New to Coaching? Some Words of Advice. . .
When coaching kids for the first time, it is not uncommon to lack direction. It is a period when coaching beliefs, standards and philosophies are only starting to be established. To fast-track this process, below I share five of the top things that I have learnt during my coaching journey so far. I hope that you find them helpful.
1. The goal of kid’s sport is different to elite sport. You need to adjust to this.
Generally, the main goal of elite sport is to win. The goal of kid’s sport is development. This difference is critical. Winning can still occur if development is done well. but winning should not be the emphasis of a kid’s sport program. Focusing on winning causes a coach to think and plan short-term. It can also lead to coaches using inappropriate training content for the development stage of an athlete. Focusing on long-term development brings an entirely different and more “kid-friendly” approach to your coaching. Remember that it is about the kids, not you.
Kid’s sport is DIFFERENT to elite sport. This should be apparent in your coaching.
2. Your demeanour is more important than your technical knowledge.
Don’t be scared away from coaching kids by thinking that you don’t know enough of the technical stuff. Technical knowledge doesn’t impress kids but passion and being likable will. How you coach is more important than what you coach. The two are not mutually exclusive and you obviously need to know the basics; but the basics are often enough for kids. The basics is what they really need to know.
Direct your effort into developing HOW you coach rather than WHAT you coach.
3. Smile a lot and look like you want to be there.
Enthusiasm is contagious. A coach’s energy will flow on to their group.
Therefore you must smile. Look enthusiastic. Appear excited. Be “up on your toes”. Bounce around. Be a performer. Tell them that you are glad to be there. Tell them that you’ve been looking forward to the session and have been for days.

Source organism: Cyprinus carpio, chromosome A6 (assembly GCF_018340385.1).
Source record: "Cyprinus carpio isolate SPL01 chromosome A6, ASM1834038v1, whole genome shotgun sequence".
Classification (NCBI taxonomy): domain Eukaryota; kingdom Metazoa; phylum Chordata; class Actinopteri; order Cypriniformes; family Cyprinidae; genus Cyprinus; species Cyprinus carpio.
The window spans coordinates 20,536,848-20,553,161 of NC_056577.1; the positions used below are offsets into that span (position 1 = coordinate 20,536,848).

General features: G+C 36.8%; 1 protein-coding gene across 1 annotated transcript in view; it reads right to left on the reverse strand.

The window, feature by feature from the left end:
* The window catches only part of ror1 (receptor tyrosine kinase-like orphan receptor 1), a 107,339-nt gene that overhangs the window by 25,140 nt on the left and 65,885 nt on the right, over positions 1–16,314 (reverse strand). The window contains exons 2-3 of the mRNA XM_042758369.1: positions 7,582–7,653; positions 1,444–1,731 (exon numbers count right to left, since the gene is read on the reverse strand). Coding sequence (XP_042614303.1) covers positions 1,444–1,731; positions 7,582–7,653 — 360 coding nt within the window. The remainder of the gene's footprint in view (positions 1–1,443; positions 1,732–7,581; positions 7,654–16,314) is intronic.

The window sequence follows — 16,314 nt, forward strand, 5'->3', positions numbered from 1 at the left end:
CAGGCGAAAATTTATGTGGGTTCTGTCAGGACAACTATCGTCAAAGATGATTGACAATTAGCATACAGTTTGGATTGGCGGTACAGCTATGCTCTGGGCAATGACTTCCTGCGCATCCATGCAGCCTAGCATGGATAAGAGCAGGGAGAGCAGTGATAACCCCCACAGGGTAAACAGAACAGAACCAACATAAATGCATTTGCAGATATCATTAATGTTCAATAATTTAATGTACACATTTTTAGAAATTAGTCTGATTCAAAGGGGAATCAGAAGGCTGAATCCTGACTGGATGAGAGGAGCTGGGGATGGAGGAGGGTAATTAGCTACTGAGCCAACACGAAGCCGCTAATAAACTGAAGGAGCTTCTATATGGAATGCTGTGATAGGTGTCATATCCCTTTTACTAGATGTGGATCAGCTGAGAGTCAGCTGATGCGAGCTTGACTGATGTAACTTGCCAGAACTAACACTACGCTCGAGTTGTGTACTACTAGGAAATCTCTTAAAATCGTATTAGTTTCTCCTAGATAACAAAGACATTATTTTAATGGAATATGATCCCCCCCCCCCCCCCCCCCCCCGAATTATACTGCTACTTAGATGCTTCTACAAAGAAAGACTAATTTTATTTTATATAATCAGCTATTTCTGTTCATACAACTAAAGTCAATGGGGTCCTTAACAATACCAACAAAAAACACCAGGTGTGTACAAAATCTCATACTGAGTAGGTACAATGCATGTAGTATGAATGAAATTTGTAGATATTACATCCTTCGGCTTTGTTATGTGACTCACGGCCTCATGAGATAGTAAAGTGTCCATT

If the kids believe that you like what you are doing, you will draw them in.
“If it’s not ‘your day’ then try to make someone else’s.” Allistair McCaw, 7 Keys to Being a Great Coach
4. Don’t measure your success in medals.
Don’t chase medals. Or titles. Or premierships. This will lead you down the wrong path with both how and what you coach. It will also send the wrong message to the kids because they will be influenced by your lead. We need to help kids to love the sport more than the medals. Extrinsic motivation won’t sustain a young athlete’s motivation. How will you know you are doing a good job as a kid’s coach? See Point 5.
Medals don’t measure youth coaching success.
5. The best indicator of grass roots coaching success: the kids keep coming back.
If the kids want to keep coming back, if they look forward to seeing you, if your session is one of their favourite times of the week, you are doing a fine job as a coach of young athletes.
Some of the best feedback that I have ever received was when a parent told me that her daughter’s favourite day of the week was Tuesday – because that was the day she came to my coaching sessions.
Above anything else, that to me, is what youth coaching is all about – the young athlete loves to come to practice and can’t wait to get there.
Any long-term involvement in sport, whether it be at a competitive or recreational level, firstly requires an interest which develops into a passion. Facilitating this is one of the critical roles of a youth coach.
Start by finding out what the athletes in your charge like about the sport and coming to practice, and what they want from a coach. Match this with what you provide them and you will have a winning formula.
Coach in a way that the kids love to come to practice and can’t wait to get there.
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Can you add anything to the above list?
What is your best tip for coaching kids? I would love to hear from you. Let me know by leaving a reply/comment or by using the below contact details.
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Darren Wensor is a sports development professional, coach educator, specialist coach of young athletes and founder of the blog coachingyoungathletes.com. Learn more about him here and connect with him on Twitter, Facebook, Linkedin, Anchor or via email.